As with Carpentier, in El lugar sin limites, Sifuentes-Jauregui looks closely at how gender identity and transvestite subjectivity are constructed and reconstructed. He focuses primarily on the transvestite character, La Manuela, whose gender identity is always under the control of the men who come to see her perform at the bordello. Although she identifies herself as a woman, the men have the power to rework that identity, reconstructing her as their woman or their man (e.g., when his penis is revealed early in the novel), and when she transgresses that control she is punished. At the end of the novel, to face her antagonist Pancho Vega, La Manuela acts out the Diva: her best performance ever. Pancho is aroused, tries to hide this arousal, but La Manuela notes and speaks that arousal, triggering homosexual panic and a heterosexual identity crisis. La Manuela is subsequently raped and killed because she has transgressed and dared put the men's gender identity into question. Raping La Manuela forces her back in the role of woman while reinforcing conventional male identity. Again, as with the '41', Sifuentes-Jauregui shows how integral transvestism is for male heterosexual gender identity as well as how it can challenge and loosen that identity. He also notes the dangers of such public "crossings": the resultant gender role flux and the reactionary response of normative gender binarism.

Concerning El beso de la mujer arana, Sifuentes-Jauregui uses transvestism to interesting effect by being counter-intuitive and focusing much of his analysis on Valentin. As such, Valentin "crosses" as a Marxist and a heterosexual, masking his bourgeois preferences, his love for his girl friend, and his homosexual potentialities behind an austere masculine, Marxist veneer; moreover, Valentin identifies masculinity with Marxism. In this sense, Sifuentes-Jauregui is making the same point that he does in the rest of the book, that heterosexuality is another form of transvestism, another way of performing gender. But Valentin's transvestism is not well practiced. Molina, on the other hand, uses his transvestism, both with Valentin and as the narrator of the b-movies that he retells, to take on a variety of roles, complicating and blurring identity, ultimately moving Valentin to complicate his identity and, if only momentarily, give up the reductive Marxism=masculinity identity. Sifuentes-Jauregui also notes that once Molina leaves prison, he becomes political by acting out his love for Valentin. Romance becomes political, and Sifuentes-Jauregui successfully demonstrates the power of transvestism to blur more than gender boundaries.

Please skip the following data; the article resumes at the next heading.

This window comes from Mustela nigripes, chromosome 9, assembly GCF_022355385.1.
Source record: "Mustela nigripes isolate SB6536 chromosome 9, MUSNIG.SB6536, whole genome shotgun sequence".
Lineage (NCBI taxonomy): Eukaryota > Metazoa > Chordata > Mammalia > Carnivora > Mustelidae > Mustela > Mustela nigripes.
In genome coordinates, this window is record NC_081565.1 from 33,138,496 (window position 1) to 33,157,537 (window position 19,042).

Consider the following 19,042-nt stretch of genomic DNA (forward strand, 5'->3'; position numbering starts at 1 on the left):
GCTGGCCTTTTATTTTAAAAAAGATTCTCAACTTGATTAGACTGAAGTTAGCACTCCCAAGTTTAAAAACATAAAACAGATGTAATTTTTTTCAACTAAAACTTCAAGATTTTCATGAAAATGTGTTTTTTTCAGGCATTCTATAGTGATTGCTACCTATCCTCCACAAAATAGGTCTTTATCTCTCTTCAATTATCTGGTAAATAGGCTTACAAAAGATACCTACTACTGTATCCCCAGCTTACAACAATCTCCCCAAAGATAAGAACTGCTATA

The book needs a concluding chapter, though. As I read, I enjoyed charting how Sifuentes-Jauregui extends, complicates, and applies his initial definition of transvestism, and I liked the variety of ways that he applied it. But, in the end, the book still needs a comparative measure of the analyses that have been done in its five chapters. Sifuentes-Jauregui touches on a set of thematics (e.g. masculinity, subjectivity, nationalism) throughout the book, and it would have been helpful to have them laid out comparatively in a concluding chapter.

Transvestism, Masculinity and Latin American Literature: Gender Shares Flesh is a valuable book, because Ben Sifuentes-Jauregui takes up an aspect of Queer Theory, particularizes it to a Latin American context and develops it into a multivalent critical trope which not only brings fresh insights to a canonical text like Kiss of the Spiderwoman but acts as an omnivorous analytical engine which digs deeply into the cultural landscape of Latin America to uncover latent and deeply-rooted homosexual discourses behind the veneer of heterosexual, masculine sociocultural norms. Sifuentes-Jauregui successfully loosens conventional gender constructions from their binary moorings. Putting them in play, he allows the reader to discover a more nuanced and complex sexual history of Latin America and to wonder about both broader and more particular applications of transvestism within and without Latin America.

Scott Pollard

Christopher Newport University
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Author:Pollard, Scott
Publication:College Literature
Article Type:Book Review
Date:Jun 22, 2005
Words:1572